• Floating Point – As integers can only be used to hold "whole numbers", floating point variables, or floats, are used. In C, a float consumes 32 bits in memory; 23 bits for significant data, 8 bits for the exponent (where the decimal point lies), and one bit for the sign value (positive or negative). Floats are most commonly used to store decimal numbers that are not required to be of a particularly high accuracy. In C and in many other languages, there is also the `double` data type, which is the same as the `float` type but which consumes 64 bits of memory. As a result, 52 bits are dedicated to the significand, 11 bits to the exponent, and 1 bit to the sign.

• Decimal – Similar to the `float` and `double` data types, the `decimal` type is used to store non-integer numbers. Unlike the other two data types, however, a decimal tends to consume 128 bits in memory. As well as this difference, decimals are stored using decimal digits – one to nine inclusive – that humans are familiar with. In contrast, `float` and `double` variables are stored in binary form. This gives decimal variables much more accuracy, being able to represent numbers up to 29 digits long. Because of their precision, decimals are often used in finance software, such as that used to operate the modern, digital stock exchange.

An important aspect of being a programmer is to be able to judge what type of variable would be best suited for storing a particular piece of information. Below are some types of data that a program may need to store, and which data types I would use for them.

• For a 16-digit bank card number I would use a string. This may seem like an odd choice at first sight, but I decided this because a bank card number is not an actual value, but rather an identifier. In much the same way as one would not perform arithmetic on a phone number, one would not do so with a card number. In addition to this, using an integer – as may seem more appropriate – would strip and leading zeros from the beginning of the number. In practice, I don't believe that any bank card number so in fact begin with zeros, but they should still be stored in a string. This same logic applies to the storing of account sort codes, phone numbers, and American address ZIP codes.

• When storing someone's telephone number, I would use the same logic described above. As phone numbers can have leading zeros, and often do, and will never the used in mathematical operations, I believe a string to be the most appropriate data type.

• In order to store the price of a banana, I would be tempted to use an integer representing the price in pence. Depending on the situation, I would possibly do this, as a performance improvement could be enjoyed as a result. Before outputting any values, the integer would be divided by 100 giving a float, which would be shown to the user. In reality, however, I would likely use a float or double even. Many currencies, such as Bitcoin, are hugely divisible, and are rarely found in amounts greater than 1. For this reason, multiplying the value by 10 until it could be expressed as an integer would be time consuming and would make the performance improvement negligible.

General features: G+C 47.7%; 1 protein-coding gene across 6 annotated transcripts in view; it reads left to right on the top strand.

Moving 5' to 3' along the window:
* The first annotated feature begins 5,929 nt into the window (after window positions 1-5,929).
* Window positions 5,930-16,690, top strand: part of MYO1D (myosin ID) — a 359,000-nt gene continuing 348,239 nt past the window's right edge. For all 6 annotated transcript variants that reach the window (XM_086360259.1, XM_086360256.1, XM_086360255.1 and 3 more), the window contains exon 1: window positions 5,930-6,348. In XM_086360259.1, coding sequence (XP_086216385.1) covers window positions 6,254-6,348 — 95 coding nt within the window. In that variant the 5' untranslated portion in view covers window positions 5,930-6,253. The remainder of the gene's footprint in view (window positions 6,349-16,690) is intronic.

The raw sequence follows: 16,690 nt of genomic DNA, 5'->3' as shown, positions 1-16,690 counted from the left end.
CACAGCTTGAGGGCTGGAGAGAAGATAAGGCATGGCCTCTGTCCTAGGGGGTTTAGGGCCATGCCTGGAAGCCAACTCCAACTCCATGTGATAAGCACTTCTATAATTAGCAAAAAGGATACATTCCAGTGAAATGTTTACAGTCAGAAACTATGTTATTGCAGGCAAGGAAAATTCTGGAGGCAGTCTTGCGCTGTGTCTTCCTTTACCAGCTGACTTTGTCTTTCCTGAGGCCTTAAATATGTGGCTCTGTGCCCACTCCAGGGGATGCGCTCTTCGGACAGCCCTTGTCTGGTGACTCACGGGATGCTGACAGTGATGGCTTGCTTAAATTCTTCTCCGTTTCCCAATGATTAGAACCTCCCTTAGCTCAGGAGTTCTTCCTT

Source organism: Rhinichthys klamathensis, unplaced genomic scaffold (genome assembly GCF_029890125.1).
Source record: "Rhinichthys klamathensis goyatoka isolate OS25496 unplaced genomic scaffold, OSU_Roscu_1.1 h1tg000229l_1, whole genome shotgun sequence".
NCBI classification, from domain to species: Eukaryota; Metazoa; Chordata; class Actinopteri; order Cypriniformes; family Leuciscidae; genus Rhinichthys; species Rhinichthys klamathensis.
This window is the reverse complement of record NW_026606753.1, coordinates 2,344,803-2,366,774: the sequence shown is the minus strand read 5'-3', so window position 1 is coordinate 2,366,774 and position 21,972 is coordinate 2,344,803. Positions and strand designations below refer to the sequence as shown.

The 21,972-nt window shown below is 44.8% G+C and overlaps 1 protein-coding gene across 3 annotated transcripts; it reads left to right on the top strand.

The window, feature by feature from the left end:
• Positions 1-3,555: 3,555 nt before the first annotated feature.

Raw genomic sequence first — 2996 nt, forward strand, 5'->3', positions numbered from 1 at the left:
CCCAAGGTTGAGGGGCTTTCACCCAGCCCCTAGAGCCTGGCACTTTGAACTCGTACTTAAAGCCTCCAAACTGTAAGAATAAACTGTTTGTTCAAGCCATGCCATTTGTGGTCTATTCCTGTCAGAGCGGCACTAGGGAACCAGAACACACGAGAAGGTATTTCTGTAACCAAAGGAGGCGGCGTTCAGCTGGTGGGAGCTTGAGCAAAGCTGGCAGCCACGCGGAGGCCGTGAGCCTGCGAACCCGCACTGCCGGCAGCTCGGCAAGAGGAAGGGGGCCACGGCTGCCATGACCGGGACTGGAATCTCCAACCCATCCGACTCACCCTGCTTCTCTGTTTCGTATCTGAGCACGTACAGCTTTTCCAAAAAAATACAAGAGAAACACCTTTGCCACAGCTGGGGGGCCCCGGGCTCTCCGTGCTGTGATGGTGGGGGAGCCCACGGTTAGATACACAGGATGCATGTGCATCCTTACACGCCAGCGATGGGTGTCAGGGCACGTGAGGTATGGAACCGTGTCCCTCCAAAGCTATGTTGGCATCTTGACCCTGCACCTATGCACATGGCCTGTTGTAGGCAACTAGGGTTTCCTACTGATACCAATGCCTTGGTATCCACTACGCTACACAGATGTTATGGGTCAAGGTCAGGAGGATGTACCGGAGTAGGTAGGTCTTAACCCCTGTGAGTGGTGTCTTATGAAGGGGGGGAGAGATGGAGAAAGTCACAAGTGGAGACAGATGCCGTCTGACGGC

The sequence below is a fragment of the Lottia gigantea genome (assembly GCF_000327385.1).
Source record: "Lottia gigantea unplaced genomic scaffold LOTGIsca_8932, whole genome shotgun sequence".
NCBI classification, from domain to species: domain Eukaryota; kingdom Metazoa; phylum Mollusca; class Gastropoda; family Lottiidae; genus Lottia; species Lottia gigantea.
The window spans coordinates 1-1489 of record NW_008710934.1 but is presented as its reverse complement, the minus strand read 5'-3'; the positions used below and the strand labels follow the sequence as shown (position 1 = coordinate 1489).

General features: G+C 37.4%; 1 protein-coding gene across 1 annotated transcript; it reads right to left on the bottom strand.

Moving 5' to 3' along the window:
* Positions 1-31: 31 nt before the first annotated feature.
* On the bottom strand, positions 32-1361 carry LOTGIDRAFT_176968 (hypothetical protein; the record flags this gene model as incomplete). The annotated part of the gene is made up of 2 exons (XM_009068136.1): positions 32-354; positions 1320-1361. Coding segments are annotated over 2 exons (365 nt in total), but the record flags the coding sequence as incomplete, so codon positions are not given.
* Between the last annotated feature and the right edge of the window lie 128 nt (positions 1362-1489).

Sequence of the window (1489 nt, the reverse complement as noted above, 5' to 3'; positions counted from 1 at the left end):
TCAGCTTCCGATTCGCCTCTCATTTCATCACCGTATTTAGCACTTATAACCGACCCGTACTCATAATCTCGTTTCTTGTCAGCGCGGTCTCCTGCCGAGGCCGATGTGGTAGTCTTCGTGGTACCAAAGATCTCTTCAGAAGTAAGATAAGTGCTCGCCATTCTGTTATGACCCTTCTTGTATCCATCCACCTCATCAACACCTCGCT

• I would use an integer to express the distance in miles to Alpha Centauri. This is because this value is usually expressed in light-years, and cannot be calculated to any level of accuracy that would warrant the use of a float. The use of an integer would also meant that the program would run more efficiently, and not fill unnecessary overhead.

## Structures of Programming [P3]

Although many different programming languages exist, and they almost all have different syntactic patterns, the fundamental building blocks of programming exist in most, if not all, of them.

### Selections and Conditionals

In order to execute part of a program only if a particular condition is met, conditionals are used. These appear in a number of places, but their most basic use is generally in an `if` statement. Consider the following snippet of Python code:

``````input_number    = int(input("Enter an integer: "))

if input_number == 5:
print("Five was entered.")
elif input_number > 10:
print("A number greater than 10 was entered.")
else:
print("A number below 11, which wasn't 5, was entered.")
``````

Here, the user is asked to input an integer. Once data has been received, it is converted to an actual integer, as the `input()` function returns a string. Once an integer, the `input_number` variable is easier to compare.